The surrounding gardens host outdoor events including conferences, literary encounters (notably “Les Journées Paul Valéry”, every year in September), poetry, recitals and concerts, which reflect the Mediterranean identity of the town of Sète. The cafe serves delicious food and drink, which can be enjoyed on the terrace overlooking the grounds and the sea.
Visit the Paul Valéry Museum, 148 Rue François Desnoyer, 34200 Sète; Tel.: +33 (0)4 99 04 76 16;

Le Py cemetery: Georges Brassens’ final resting place

Le Py Communal Cemetery, formerly known as the cemetery of the poor, is in the northern area of the town with the main entrance located on the Boulevard Camille Blanc. Officially consecrated as soon as it opened in 1877 to Saint Lazarus, this cemetery is better known simply as “Py”.

With stunning views over the Thau Laguna towards Balaruc, Bouzigues and Mèze, its military squares perpetuate the acts of courage shown by many young soldiers from Sète and also foreigners during the First and Second World Wars as well as those of decolonization. Beneath its tall cypresses, other graves preserve the memory of personalities who have contributed to the fame of the town of Sète, such as the actor Lucien Barjon, the footballer Yvan Beck, the actor Alfred Nakache and the politician Lucien Salette. The most famous, however, is Georges Brassens, a singer-songwriter, born on 22 October 1921 in a popular district of the port of Cette (the name of the city was not spelt Sète until 1928) who died on 29 October 1981. 

In 1966, Georges Brassens recorded his testament song “Supplique pour être enterré à la plage de Sète” (Plea to be buried at the beach of Sète) where he dreamed of being laid to rest on a beach in the town of Sète. Impossible to be buried under a dune, his body lies in the family vault beneath a cypress tree opposite the Espace Georges Brassens in Le Py cemetery.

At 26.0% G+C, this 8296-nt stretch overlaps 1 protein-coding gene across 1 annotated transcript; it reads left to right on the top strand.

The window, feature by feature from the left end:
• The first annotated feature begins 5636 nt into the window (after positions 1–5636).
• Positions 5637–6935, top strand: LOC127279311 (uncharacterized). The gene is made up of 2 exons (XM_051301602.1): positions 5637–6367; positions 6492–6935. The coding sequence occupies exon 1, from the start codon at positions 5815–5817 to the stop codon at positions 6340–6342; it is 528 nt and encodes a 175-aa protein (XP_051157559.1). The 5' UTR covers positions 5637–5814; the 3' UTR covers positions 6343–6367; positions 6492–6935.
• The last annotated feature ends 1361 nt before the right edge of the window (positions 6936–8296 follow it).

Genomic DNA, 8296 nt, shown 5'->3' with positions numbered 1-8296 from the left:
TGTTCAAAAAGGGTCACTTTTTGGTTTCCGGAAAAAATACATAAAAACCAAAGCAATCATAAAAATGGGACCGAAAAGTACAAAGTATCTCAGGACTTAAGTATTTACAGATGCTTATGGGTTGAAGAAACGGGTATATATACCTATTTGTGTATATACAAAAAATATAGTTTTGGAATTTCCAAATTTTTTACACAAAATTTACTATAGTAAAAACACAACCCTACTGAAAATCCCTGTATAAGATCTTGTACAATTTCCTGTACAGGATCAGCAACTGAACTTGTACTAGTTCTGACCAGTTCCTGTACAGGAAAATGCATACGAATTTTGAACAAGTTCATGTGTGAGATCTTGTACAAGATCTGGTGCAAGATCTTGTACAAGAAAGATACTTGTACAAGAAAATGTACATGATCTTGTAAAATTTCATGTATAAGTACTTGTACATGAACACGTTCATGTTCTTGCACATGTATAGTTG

Le tombe de Georges Brassens au cimitière Le Py à Sète
George Brassens' grave in the Py Cemetery in Sète (copyright Wikipedia)

Georges Brassens’ grave is much visited every year. The grave itself contains very few significant elements; none-the-less, it seems to play several important roles for his admirers: it enables them to be close to the body of the artist and demonstrate their attachment to him as they might have done by attending one of his concerts; it also confirms the coherence between the values he put forward as a singer and those he embodied as a man; lastly it gives a strong emotional strength to the revival of admirers’ memories of Brassens. 

L’Espace George Brassens

George Brassens Museum

Facing the Py Cemetery is the George Brassens Museum. Adorned with headphones, the voice of George Brassens guides you through the museum, whispering secrets in your ear about his life and his artistic career, his youth among friends in Sète, going to Paris, and his early days as an artist, a poet and a music writer. An exhibition retraces the singer’s encounters with women. More than half of his repertoire is dedicated to the female gender and to Püppchen, the woman who shared his life, his muse, his goddess, his eternal fiancée, the one for whom he wrote his greatest titles including “La non demande en mariage”.

You will experience an intimate moment charged with emotion as you enter the poet’s world.

Audio guide in English, Spanish, Italian and German.
Audio guide suitable for children.